Cameroonian authorities say they have dismantled a network of child traffickers responsible for dozens of abductions in the region over the past several months. The network is said to have extended into neighboring Gabon, Equatorial Guinea and Chad.
The operation intensified after three young children were found dead in the back of a truck, prompting angry residents to torch a hotel owned by alleged traffickers.
Hundreds of people are still visiting the neighborhood where the inn was razed last Tuesday by an angry mob in Cameroon's southern town of Kiossi, on the border with Gabon and Equatorial Guinea.
Thirty-nine-year-old Vanessa Nzali was among parents of missing children who arrived in Kiossi Friday. She says she had traveled some 280 kilometers from Cameroon’s capital Yaounde when she heard that unidentified children had been found there by Cameroonian police. She says she immediately decided to travel to Kiossi to see if her missing 11-year-old daughter was among the children.
Nzali says four months ago she returned home from work and was informed by her neighbors that her daughter went to fetch water from a well and four men forced her into their car and drove off. She says her neighbors also told her there was a baby crying in the car.
Quetong Handerson Kongeh, the most senior Cameroon government official in the Ntem Valley administrative unit that includes Kiossi, says the inn was razed after a vehicle belonging to its owner was found with the three dead children who, as determined later, were aged two, four and seven years old.
"At about 2 p.m., their parents started looking for them and could not find them. These children had been kidnapped by some suspects who took them into an inn deep down into the quarter in Kiossi. They administered some toxic products and these children went off [died]. They now put these children inside bags and tied them, and put all of them in the back booth of a vehicle."
Handerson Kongeh says 15 people suspected to be members of a network of child traffickers operating in Cameroon, Gabon and Equatorial Guinea were arrested when investigations were opened.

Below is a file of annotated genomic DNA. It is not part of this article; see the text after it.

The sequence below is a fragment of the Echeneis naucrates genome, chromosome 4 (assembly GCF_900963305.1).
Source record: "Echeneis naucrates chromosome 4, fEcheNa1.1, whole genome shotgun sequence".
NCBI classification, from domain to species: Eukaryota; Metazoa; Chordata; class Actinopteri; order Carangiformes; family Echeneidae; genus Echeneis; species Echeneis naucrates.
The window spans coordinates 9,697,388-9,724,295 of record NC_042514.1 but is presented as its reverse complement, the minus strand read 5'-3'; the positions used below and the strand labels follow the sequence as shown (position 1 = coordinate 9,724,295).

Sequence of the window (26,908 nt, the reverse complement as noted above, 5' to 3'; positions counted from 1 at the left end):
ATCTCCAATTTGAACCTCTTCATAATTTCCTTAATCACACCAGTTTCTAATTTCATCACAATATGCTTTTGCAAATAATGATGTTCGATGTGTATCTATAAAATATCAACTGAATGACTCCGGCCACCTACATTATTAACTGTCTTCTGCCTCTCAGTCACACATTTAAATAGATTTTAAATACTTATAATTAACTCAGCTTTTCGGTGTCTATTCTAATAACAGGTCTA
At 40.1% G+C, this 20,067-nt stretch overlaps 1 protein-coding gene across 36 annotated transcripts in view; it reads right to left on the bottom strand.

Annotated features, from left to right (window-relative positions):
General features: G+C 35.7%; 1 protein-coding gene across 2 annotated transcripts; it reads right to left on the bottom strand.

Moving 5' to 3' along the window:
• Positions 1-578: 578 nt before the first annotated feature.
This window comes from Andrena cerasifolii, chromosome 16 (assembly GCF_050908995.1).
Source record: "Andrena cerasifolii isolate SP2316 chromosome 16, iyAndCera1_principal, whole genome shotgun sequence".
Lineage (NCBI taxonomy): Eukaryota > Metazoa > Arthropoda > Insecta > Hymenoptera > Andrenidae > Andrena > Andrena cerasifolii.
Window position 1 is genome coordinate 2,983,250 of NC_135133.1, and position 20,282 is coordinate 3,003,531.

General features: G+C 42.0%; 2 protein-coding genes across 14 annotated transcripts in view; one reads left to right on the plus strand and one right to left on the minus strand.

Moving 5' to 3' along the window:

In 2016, the Yaounde-based Interpol office for central African states reported that thousands of children, alongside men and women, were forcibly abducted in Cameroon, Chad, Central African Republic, Gabon, Equatorial Guinea and the Republic of Congo to be used as combatants, cooks, guards, sex partners, servants, messengers, and spies.
Patricia Asta of the local non-governmental organization Children’s Rights says child kidnapping has increased in Central African states because many childless couples and mothers are ready to buy from the black market. She says some are forced to serve as commercial sex workers, while others are recruited or kidnapped and then transported to far away places where they are forced to work as pickpockets, beggars and drug transporters.
Asta says within the past several months at least 26 cases of abductions have been reported to her NGO, with parents saying their children either were tricked, forced or persuaded to leave. She says they also have had cases of children who were held for ransom.
She says her organization has decided to educate parents to be vigilant. It is also asking all victims to join the associations’s lawyers in legal processes that will protect and free children from predators who are out to target mainly naive teenagers. She says it is her wish to see to it that all child traffickers are punished.
Cameroon, according to the 2012 trafficking in persons report by the U.S. State Department, also is a source, transit, and destination country for children subjected to forced labor and sex trafficking.